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From zero to hero ... how best to injury yourself

I had the discussion with my triathlon coach, Mary Eggers earlier this week.

With discomfort in my knee after my incredible personal best at the Race for the Cure, she told me to take a bit of a break from running. I would run only twice this week, emphasizing cycling and swimming instead. Note that my overall workload didn't decrease, just my running workload.

As we chatted on the knee update phone call, I told her it was feeling much better. There was barely any discomfort anymore and I worked on stretching my hamstrings and calf muscles to keep my knee happy.

Still, she said, no 5K on Friday night.

I was hoping to do the St. Greg's 5K tonight. I really wanted to run it. I had done so well with the 5K the week before and, by miracle of miracles, I'm near the top of the Buffalo Triathlon Club point standings for my age group. I would get a point for just showing up and finishing the race. Who wants to give away free points?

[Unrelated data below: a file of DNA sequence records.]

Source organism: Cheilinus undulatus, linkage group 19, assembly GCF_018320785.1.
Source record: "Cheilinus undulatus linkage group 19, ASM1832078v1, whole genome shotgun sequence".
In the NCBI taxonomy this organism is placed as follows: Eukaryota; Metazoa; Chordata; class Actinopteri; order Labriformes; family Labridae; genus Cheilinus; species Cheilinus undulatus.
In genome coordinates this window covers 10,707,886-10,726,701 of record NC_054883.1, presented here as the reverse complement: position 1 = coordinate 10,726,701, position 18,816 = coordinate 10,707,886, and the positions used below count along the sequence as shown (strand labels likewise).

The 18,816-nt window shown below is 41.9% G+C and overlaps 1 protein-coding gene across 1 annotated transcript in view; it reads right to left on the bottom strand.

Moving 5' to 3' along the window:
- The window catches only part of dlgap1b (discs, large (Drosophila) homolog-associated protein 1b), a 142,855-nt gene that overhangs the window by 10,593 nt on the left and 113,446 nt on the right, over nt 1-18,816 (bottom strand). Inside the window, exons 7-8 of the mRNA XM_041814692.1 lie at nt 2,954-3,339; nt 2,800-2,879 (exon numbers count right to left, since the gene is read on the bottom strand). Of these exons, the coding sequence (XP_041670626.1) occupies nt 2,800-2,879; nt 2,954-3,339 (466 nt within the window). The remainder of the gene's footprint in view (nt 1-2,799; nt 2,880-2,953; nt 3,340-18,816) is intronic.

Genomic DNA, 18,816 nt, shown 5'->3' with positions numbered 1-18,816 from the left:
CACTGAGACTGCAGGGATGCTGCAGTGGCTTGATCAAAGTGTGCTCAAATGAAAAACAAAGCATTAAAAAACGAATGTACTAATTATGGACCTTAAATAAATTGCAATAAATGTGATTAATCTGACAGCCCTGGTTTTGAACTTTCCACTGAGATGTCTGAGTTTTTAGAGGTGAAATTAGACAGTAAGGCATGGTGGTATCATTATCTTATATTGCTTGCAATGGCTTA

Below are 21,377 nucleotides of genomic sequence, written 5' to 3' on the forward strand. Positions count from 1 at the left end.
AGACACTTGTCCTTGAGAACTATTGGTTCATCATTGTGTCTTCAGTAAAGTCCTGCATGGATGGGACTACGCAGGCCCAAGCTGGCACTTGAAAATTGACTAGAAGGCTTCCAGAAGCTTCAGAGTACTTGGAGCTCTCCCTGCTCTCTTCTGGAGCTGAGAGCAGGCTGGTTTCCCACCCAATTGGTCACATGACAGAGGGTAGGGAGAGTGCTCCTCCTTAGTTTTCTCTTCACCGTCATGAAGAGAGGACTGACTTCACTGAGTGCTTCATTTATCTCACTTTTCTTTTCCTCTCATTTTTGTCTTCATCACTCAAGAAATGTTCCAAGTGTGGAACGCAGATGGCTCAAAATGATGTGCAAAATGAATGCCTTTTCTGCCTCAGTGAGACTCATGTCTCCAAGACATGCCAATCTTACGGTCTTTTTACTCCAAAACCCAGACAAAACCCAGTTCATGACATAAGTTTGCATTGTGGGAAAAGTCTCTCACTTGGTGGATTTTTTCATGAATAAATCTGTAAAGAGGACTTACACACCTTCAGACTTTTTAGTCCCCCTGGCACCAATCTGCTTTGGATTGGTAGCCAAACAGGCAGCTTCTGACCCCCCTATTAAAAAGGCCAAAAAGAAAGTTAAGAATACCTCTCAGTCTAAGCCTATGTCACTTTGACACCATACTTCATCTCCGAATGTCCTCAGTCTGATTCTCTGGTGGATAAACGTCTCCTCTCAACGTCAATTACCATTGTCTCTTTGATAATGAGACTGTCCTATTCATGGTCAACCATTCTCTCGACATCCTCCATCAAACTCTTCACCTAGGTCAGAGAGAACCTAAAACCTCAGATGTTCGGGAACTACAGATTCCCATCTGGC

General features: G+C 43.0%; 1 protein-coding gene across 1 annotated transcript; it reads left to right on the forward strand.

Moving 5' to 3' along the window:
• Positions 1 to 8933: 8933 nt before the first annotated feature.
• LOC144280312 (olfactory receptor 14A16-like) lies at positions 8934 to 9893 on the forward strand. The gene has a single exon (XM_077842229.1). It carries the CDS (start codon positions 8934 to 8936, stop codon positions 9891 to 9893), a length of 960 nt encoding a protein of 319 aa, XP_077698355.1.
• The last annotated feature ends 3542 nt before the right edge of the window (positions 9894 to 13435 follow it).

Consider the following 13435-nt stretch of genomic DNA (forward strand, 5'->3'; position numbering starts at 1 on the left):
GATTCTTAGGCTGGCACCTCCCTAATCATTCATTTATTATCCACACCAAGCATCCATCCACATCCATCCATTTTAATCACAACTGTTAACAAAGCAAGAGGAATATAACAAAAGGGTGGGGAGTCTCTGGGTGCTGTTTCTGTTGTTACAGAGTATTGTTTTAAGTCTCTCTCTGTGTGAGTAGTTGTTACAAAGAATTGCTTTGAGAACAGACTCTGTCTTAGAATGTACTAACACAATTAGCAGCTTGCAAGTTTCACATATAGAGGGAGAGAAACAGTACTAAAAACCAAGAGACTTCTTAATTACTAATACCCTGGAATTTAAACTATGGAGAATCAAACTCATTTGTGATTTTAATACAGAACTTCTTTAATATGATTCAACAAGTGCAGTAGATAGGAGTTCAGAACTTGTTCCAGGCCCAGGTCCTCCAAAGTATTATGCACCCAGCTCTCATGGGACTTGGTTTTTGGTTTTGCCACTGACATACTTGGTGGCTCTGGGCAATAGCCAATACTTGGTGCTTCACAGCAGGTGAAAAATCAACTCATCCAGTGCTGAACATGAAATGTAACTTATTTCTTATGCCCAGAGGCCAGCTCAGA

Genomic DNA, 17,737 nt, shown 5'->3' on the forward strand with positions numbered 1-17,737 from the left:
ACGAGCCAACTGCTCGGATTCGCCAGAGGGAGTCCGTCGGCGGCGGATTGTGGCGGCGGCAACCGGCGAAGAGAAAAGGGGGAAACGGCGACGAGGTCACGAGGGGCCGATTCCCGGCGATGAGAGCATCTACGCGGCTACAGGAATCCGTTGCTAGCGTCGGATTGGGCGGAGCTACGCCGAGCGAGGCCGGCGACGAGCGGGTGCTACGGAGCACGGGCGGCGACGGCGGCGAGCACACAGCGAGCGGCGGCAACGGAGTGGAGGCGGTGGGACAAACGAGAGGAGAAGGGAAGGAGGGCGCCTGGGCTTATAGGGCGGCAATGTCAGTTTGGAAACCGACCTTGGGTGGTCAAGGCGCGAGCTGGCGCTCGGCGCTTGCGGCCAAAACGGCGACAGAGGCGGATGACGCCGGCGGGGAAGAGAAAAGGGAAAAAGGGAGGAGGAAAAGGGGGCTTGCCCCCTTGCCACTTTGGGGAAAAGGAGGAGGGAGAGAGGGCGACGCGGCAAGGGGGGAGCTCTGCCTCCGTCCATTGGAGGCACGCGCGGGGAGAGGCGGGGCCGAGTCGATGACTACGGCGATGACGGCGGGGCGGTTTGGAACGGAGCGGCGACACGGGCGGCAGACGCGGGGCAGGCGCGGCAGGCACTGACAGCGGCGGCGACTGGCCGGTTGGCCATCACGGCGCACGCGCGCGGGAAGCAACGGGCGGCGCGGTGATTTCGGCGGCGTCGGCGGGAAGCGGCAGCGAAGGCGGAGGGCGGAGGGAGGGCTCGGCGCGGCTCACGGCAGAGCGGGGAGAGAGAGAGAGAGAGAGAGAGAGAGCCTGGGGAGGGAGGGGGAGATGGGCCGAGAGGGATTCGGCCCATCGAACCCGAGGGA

But I know that Mary is right as, unfortunately, she always is. (Which leads me to wonder sometimes if she isn't a witch.)

Ah, but then I caught a post from the sports science experts that training errors are the root of most running injuries. These docs believe that it's not so much biomechanical problems (your shoe, for example, or the angle of your thigh bone) that cause running injuries but training errors.

The most common training error seems to be the "zero to hero" concept. You either start running, or start running after an injury, doing too much intensity and too much volume too soon. Running is hard on the body. Your body can adapt. But you need to give it time to adapt.

I've got too much on the horizon with the Quakerman Tri next week and the Broome County Parks Tri in Binghamton the following week (yes, that's two sprint triathlons two weekends in a row) to risk a bigger injury on a 5K. And apparently Coach Mary has a bigger plan for me, too, which simultaneously excites and frightens me.

So if I show up at the St. Greg's 5K, it will be to walk it, not run it, and enjoy the post race party ... as much as on the inside I wish I was racing.

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